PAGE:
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Russell Westbrook was quite laissez-faire about the whole thing and seemed remarkably at ease with the fact his team had just been blown out by one of their rivals in the play-in race – because that is the reality for the Lakers now.

Dwight Howard literally said he had "no words" to explain where the team goes from here.

Without Anthony Davis, who is having a poor season by his high standards as well, this team looks lost. That was the word Howard used when he asked for his summation on proceedings.

"I really don't have words," said the center, followed by a long pause. "Just to got stay positive, man. I don't like to look backwards and say certain things. But yeah, pretty much lost. Sorry about that."

The apology was from him to reporters but it might as well have been to the fans from the whole team. There was no actual apology for the fans.

Vogel did do his best to try and summarise the wreckage, though.

"You have 23 turnovers you're not going to win," he said. "Some of it is carelessness and some of it is we're ice-cold from the perimeter right now. We're trying to attack the paint and there are five guys in there so we're just trying to execute through that but we've definitely got to be better."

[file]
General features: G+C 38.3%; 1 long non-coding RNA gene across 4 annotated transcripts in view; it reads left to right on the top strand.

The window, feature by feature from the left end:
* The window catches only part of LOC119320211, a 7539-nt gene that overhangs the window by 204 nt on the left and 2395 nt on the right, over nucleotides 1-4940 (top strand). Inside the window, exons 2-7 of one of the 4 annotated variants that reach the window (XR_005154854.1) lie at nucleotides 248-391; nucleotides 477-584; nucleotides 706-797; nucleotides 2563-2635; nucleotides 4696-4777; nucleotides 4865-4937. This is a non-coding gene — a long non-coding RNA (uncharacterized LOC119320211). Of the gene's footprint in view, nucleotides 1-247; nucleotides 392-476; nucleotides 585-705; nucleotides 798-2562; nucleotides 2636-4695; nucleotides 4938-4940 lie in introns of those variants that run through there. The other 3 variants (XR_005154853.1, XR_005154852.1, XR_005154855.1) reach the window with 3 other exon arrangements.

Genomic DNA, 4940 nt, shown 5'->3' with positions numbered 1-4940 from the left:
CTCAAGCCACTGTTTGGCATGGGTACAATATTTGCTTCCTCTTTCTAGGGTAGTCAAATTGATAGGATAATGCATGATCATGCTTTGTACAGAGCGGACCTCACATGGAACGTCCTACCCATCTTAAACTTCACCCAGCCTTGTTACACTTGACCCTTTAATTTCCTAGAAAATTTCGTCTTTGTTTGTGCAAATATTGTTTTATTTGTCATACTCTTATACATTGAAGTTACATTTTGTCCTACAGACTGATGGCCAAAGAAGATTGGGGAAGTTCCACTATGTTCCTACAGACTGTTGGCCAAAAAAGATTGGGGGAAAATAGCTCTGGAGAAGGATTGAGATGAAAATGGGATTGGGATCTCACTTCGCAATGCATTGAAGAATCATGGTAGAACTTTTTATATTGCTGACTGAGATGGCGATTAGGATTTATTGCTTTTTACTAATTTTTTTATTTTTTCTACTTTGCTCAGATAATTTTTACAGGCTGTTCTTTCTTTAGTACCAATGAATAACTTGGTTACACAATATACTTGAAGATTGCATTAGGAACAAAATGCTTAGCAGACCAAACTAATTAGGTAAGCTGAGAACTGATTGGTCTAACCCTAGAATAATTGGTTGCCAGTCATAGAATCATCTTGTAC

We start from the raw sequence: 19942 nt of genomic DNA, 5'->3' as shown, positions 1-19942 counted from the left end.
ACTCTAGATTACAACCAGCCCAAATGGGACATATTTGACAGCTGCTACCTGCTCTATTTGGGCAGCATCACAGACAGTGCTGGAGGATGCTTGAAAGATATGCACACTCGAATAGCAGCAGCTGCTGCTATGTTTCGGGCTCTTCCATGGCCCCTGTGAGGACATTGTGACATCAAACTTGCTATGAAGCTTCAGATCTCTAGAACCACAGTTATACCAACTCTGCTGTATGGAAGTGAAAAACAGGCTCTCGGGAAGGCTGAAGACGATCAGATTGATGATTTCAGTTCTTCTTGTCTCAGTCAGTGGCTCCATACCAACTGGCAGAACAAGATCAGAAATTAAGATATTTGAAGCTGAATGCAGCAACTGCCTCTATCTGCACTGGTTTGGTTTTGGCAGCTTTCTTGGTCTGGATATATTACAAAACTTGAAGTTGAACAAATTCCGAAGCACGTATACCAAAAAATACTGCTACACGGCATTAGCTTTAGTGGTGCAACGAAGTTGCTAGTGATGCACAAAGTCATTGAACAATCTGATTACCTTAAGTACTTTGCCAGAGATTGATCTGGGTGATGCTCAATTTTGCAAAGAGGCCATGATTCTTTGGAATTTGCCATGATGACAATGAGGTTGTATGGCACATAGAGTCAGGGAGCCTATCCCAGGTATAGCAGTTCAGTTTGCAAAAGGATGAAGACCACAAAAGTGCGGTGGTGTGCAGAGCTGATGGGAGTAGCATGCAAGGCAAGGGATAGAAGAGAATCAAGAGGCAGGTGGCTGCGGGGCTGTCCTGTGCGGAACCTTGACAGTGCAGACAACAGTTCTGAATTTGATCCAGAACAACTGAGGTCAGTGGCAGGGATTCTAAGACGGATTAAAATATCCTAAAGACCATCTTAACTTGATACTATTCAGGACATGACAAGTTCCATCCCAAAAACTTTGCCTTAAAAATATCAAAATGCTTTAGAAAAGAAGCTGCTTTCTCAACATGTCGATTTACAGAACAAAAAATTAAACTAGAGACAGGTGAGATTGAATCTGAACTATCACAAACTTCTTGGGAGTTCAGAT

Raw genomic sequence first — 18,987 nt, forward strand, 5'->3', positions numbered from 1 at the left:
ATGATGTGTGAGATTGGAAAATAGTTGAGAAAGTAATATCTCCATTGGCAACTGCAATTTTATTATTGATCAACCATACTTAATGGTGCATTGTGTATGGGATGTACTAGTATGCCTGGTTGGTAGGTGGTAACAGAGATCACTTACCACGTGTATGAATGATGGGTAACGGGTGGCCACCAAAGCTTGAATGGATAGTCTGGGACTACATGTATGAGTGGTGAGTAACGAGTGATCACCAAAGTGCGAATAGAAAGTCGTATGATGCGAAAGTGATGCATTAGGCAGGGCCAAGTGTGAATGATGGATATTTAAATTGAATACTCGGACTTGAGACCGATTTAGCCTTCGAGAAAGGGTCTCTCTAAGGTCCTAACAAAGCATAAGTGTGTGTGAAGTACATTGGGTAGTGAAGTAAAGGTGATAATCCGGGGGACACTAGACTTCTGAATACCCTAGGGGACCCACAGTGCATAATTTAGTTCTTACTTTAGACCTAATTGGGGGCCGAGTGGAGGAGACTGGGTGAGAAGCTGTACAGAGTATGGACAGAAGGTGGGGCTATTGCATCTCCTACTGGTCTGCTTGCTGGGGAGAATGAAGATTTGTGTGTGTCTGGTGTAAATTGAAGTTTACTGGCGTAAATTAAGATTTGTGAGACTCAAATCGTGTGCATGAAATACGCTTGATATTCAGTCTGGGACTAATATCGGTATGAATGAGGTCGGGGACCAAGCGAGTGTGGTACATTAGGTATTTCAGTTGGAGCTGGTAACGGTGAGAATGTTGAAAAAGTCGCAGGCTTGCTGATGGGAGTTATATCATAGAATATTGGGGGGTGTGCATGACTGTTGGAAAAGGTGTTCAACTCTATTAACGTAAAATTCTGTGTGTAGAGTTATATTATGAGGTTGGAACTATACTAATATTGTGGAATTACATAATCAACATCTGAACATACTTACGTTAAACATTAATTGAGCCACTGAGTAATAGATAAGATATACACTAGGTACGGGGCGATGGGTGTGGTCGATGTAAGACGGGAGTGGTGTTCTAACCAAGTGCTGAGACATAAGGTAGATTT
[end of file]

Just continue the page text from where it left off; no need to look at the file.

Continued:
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Westbrook, on the other hand, had a totally different vibe as he spoke to the room. Clearly the 2017 MVP is a "what happens on the floor, stays on the floor" kind of dude. At least when facing the press.

He was by far the most upbeat of the quartet who spoke to the assembled media and insisted the Lakers have to ensure they don't turn on each other inside the locker room.

"Until we are determined and have the determination that we're not going to allow it, especially on our home floor, it will continue to happen to us," Westbrook said.

"What's going on with the season, different things, injuries, even the crowd today booing, it's a lot for people. It can be a lot for somebody that is not accustomed to it. It can take a toll.

"All I'm going to keep doing is stay positive and make sure I keep encouraging my team-mates and keep building confidence in our locker room and make sure that we collectively do not point fingers. That's the easy way out instead of owning what we do, making sure we have each others' backs and being there for your brother. That's all I'm going to keep doing, keep our confidence high, keep our swagger up as we move forward to the end of the year and find a way to get our stride."